leftback said...

Igor, surely there will be no more QE? If they extend QE then it really will be DGDF.

Are T-bills really at 9bps today? What is out there?

Anonymous said...

extra-ordinary t-bill supply being cut back by treasury. barclays thinks this will drive down fed funds effective to 5-10bp range.

if you think thats the case, then 3M dollar libor, already the lowest out there, can go further down a few bps. makes funding in US pesos even cheaper.

Anonymous said...

thank you for comments. where consensus earnings for next year now? i think $90. so S&P 1 year forward is on a 8% earnings yield? where are 1 year risk free yields, 1%? that seems like a lot of risk premium. so until rates move higher i can't see this market coming off. why shouldn't the market be back at lehman level? other measures ranging from the ISM, credit spreads etc are. as the recent survey showed, people biased towards caution. the pain trade is up. clearly if things continue like this, rates have to move up. that will hurt. anyone have any suggestions on how to take out affordable optionality on a rate hike?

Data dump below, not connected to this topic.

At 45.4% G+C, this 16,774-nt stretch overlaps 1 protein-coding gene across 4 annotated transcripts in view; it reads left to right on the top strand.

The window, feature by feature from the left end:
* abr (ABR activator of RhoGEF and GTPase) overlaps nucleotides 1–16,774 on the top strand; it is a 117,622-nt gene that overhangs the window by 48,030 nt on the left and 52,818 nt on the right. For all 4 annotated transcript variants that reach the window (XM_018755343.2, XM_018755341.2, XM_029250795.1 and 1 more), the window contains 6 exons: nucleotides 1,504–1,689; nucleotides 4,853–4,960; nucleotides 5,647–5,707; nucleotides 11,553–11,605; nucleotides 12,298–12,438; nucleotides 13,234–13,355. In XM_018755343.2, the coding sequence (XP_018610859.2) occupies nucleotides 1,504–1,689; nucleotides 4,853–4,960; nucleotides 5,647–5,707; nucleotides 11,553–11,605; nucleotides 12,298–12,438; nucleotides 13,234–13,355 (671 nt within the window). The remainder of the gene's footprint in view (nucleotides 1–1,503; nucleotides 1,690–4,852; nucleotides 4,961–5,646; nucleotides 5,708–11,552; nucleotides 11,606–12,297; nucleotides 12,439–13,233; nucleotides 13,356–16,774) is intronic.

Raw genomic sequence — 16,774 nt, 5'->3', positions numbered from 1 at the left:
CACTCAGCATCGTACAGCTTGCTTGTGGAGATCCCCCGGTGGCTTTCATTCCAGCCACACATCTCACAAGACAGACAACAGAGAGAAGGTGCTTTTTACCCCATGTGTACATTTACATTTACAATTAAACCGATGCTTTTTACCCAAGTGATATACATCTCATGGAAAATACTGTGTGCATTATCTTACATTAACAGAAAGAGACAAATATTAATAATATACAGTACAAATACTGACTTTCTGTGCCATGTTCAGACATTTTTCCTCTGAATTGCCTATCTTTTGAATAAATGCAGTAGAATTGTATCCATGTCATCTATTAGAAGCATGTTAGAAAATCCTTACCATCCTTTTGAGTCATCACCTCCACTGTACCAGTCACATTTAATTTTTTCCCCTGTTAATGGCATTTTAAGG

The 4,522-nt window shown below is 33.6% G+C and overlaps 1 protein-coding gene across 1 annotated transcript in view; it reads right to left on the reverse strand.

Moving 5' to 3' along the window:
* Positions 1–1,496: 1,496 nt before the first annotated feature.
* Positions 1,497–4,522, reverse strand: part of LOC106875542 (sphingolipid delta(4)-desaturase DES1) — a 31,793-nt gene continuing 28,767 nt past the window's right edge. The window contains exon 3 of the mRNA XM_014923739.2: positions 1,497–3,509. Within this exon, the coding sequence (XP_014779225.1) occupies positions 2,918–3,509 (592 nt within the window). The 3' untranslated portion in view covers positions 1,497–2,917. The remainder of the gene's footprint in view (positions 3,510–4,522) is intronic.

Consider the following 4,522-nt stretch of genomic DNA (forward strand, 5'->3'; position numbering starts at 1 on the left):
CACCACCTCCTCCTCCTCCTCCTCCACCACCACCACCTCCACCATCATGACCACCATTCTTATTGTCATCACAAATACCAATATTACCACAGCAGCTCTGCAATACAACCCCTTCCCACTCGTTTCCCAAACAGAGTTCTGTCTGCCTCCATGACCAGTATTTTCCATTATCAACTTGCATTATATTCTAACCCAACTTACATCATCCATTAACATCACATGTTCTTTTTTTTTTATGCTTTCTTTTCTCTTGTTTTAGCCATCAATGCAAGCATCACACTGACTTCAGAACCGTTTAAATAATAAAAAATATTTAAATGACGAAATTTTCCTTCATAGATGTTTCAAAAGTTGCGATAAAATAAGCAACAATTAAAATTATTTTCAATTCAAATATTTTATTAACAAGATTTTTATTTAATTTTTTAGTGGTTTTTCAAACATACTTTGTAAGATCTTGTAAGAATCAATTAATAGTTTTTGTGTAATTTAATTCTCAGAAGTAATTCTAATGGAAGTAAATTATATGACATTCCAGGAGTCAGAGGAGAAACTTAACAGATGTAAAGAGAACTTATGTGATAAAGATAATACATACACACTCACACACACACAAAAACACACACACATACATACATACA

Anonymous said...

Hey, were all those accumulated IOU some Tsys later on (same goes for IOU some AIGs, LEHMqs etc but not for phyzz PMs...)- already delivered?

Ashraf said...

MM, I am a firm believer of what master tapereader George Douglas Taylor talked of "market engineering"
in 1945.

I supect NZ is a market makers currency (they probably control it wholly) and it moves in waves continuously for an extended period.
If you see the charts you will find the NZD spiking up to 2500 pips in a matter of hour and come back to the original level.

The whole operation looks like PacMan being unleashed to trigger margin calls, entry stops, stoploss and trail stops. It can happen only when the currency is in the control of a strong hand.

Your thoughts in general on "market engineering" and insight on Kiwi, commanding such a premium because of the country's ability to produce milk, will be greatly appreciated.